Do The New 19" LCDs Pass Muster?

In Practice

As we've seen, the L778 is a working monitor, a beast of burden - not very fast, but precise and robust. With its extraordinary contrast, excellent ergonomics, and well-calibrated brightness, the L778 is a monitor you can spend a lot of time in front of. It's particularly recommended for office applications, but also for image processing, photo retouching, etc.

Video games, however, are out. Of course you can use this monitor for gaming, but it clearly wasn't a primary design goal for Eizo with the L778. The excessive latency, due to the conservative use of Overdrive, hurts its gaming performance.

On the other hand, the L778 is perfectly suited for video enthusiasts and editing pros. If you use Adobe First more than any other app, or have sold your soul to the developers of Final Cut Pro, then the L778 is the monitor for you. And its two quality speakers only add to its qualities; they'll come in very handy for synchronizing your soundtracks.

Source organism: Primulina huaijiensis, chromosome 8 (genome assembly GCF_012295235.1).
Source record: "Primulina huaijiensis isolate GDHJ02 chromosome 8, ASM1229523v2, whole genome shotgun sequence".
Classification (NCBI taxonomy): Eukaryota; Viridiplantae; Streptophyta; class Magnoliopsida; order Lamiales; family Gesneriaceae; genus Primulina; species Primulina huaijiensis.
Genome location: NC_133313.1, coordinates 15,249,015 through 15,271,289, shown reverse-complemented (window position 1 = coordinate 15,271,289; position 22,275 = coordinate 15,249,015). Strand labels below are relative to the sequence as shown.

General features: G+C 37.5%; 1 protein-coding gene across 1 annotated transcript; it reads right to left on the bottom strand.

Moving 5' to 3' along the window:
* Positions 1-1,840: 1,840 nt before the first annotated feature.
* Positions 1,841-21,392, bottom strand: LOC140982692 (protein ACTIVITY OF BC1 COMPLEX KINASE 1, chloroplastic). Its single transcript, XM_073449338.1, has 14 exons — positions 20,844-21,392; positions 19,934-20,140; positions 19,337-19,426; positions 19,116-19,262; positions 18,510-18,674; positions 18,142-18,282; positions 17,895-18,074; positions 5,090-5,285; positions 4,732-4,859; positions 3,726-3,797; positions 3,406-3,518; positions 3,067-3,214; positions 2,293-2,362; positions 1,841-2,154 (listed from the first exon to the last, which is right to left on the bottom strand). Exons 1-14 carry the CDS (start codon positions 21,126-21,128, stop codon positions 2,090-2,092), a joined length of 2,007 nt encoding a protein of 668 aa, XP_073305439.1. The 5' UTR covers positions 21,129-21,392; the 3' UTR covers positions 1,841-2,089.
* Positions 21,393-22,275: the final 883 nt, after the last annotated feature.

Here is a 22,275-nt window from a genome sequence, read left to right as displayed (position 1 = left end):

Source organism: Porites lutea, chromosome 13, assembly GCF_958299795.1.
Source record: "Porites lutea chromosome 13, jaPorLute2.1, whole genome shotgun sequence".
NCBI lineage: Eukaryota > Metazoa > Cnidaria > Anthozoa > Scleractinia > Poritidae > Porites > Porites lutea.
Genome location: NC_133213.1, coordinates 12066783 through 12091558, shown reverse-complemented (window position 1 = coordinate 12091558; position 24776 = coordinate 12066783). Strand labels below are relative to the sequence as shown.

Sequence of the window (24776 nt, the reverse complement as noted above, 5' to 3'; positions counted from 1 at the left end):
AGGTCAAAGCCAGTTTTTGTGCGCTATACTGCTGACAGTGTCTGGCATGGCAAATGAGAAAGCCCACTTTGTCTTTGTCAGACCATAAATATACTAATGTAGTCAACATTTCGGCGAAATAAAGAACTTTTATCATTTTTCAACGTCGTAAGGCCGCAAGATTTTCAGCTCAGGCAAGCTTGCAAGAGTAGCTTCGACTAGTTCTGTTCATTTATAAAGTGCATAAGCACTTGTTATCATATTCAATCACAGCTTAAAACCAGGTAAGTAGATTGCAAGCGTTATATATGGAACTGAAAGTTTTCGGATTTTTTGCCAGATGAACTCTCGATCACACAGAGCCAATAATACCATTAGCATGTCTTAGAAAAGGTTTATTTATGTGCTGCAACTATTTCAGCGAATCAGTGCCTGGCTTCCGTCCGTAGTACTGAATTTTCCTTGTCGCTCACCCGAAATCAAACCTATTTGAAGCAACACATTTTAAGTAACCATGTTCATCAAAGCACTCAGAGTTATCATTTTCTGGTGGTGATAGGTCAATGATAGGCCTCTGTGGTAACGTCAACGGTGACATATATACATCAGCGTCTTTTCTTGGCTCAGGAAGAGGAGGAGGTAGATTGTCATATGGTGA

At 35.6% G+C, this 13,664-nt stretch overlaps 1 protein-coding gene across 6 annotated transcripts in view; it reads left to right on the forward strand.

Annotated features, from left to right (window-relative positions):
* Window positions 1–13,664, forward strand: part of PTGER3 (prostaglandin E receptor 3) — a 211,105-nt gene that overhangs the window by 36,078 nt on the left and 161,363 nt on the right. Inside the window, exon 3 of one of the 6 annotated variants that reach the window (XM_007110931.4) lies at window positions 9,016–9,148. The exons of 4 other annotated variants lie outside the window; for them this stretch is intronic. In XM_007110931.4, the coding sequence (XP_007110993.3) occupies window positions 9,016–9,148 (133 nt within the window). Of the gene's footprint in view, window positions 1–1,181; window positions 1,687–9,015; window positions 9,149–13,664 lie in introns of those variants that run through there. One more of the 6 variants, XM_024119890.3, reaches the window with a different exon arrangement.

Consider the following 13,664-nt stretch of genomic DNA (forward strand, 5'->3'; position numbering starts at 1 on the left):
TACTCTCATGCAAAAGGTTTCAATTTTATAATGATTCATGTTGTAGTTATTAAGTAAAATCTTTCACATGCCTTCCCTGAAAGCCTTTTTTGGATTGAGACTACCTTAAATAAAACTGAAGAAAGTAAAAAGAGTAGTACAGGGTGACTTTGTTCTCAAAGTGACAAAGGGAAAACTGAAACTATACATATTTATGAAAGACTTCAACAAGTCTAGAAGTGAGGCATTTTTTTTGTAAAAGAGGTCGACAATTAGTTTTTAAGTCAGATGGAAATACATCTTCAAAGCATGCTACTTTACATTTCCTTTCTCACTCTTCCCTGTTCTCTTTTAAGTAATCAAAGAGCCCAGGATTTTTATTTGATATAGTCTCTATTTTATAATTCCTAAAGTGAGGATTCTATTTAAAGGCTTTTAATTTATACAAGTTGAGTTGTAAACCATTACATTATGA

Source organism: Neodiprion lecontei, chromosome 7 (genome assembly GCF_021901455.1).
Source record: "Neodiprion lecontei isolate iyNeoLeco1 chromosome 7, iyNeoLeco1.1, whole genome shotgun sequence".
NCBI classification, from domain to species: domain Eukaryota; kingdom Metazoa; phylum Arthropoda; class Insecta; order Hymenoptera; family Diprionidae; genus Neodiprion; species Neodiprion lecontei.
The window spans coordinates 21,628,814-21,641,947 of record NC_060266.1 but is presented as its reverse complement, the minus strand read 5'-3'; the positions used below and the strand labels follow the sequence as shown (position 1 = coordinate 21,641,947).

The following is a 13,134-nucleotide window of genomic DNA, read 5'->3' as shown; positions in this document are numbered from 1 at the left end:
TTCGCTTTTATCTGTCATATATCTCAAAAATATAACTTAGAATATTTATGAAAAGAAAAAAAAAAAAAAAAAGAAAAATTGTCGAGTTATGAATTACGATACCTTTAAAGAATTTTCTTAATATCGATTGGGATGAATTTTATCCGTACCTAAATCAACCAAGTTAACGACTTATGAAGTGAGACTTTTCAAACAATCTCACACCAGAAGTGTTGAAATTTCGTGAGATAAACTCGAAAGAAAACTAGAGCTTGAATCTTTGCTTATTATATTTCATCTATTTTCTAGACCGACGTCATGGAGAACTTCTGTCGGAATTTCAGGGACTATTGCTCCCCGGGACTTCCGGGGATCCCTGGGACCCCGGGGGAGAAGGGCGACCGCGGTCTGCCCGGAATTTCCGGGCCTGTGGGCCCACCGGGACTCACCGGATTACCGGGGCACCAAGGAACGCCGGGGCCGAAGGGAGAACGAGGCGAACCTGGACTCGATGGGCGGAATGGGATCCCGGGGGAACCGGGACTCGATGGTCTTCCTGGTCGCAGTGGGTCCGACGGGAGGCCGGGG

The L778 is not a monitor to be played with - or on - but its static and dynamic qualities make it suitable for office and video use. The contrast is excellent and Eizo's edge over its competitors is clear from the image this monitor produces. Now comes the painful part: the $750 price tag. That's what you'll have to cough up for this exceptional piece of equipment. But that's only around $150 more than what you'd pay for a Sony SDM-HS95P, and for that price you get a monitor with genuine qualities.